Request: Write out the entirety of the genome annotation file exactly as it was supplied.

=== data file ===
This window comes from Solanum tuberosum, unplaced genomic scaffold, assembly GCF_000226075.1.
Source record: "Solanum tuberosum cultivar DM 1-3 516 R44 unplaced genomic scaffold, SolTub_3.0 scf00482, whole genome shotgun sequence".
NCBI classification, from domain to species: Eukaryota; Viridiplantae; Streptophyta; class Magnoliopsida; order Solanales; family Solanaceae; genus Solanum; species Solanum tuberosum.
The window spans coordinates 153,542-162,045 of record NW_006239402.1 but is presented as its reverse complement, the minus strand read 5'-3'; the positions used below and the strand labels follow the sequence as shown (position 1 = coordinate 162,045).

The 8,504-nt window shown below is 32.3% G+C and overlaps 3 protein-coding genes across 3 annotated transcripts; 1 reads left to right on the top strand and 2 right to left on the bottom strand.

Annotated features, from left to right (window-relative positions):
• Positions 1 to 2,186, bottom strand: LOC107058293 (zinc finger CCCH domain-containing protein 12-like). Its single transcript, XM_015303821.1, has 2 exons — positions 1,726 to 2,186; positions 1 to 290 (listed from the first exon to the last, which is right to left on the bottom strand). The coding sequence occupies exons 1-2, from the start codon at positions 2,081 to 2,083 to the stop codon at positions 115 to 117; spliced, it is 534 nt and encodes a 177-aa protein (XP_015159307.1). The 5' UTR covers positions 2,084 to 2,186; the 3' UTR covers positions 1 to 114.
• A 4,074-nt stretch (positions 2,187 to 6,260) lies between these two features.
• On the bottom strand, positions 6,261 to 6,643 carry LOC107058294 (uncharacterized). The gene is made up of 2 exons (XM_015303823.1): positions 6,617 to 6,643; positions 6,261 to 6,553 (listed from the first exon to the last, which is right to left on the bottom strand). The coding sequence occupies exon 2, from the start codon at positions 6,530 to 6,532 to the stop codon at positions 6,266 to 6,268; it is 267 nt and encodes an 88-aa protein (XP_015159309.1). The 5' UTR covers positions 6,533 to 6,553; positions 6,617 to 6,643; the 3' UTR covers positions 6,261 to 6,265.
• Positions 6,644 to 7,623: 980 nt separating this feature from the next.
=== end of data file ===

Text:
This window comes from Solanum tuberosum, unplaced genomic scaffold, assembly GCF_000226075.1.
Source record: "Solanum tuberosum cultivar DM 1-3 516 R44 unplaced genomic scaffold, SolTub_3.0 scf00482, whole genome shotgun sequence".
NCBI classification, from domain to species: Eukaryota; Viridiplantae; Streptophyta; class Magnoliopsida; order Solanales; family Solanaceae; genus Solanum; species Solanum tuberosum.
The window spans coordinates 153,542-162,045 of record NW_006239402.1 but is presented as its reverse complement, the minus strand read 5'-3'; the positions used below and the strand labels follow the sequence as shown (position 1 = coordinate 162,045).

The 8,504-nt window shown below is 32.3% G+C and overlaps 3 protein-coding genes across 3 annotated transcripts; 1 reads left to right on the top strand and 2 right to left on the bottom strand.

Annotated features, from left to right (window-relative positions):
• Positions 1 to 2,186, bottom strand: LOC107058293 (zinc finger CCCH domain-containing protein 12-like). Its single transcript, XM_015303821.1, has 2 exons — positions 1,726 to 2,186; positions 1 to 290 (listed from the first exon to the last, which is right to left on the bottom strand). The coding sequence occupies exons 1-2, from the start codon at positions 2,081 to 2,083 to the stop codon at positions 115 to 117; spliced, it is 534 nt and encodes a 177-aa protein (XP_015159307.1). The 5' UTR covers positions 2,084 to 2,186; the 3' UTR covers positions 1 to 114.
• A 4,074-nt stretch (positions 2,187 to 6,260) lies between these two features.
• On the bottom strand, positions 6,261 to 6,643 carry LOC107058294 (uncharacterized). The gene is made up of 2 exons (XM_015303823.1): positions 6,617 to 6,643; positions 6,261 to 6,553 (listed from the first exon to the last, which is right to left on the bottom strand). The coding sequence occupies exon 2, from the start codon at positions 6,530 to 6,532 to the stop codon at positions 6,266 to 6,268; it is 267 nt and encodes an 88-aa protein (XP_015159309.1). The 5' UTR covers positions 6,533 to 6,553; positions 6,617 to 6,643; the 3' UTR covers positions 6,261 to 6,265.
• Positions 6,644 to 7,623: 980 nt separating this feature from the next.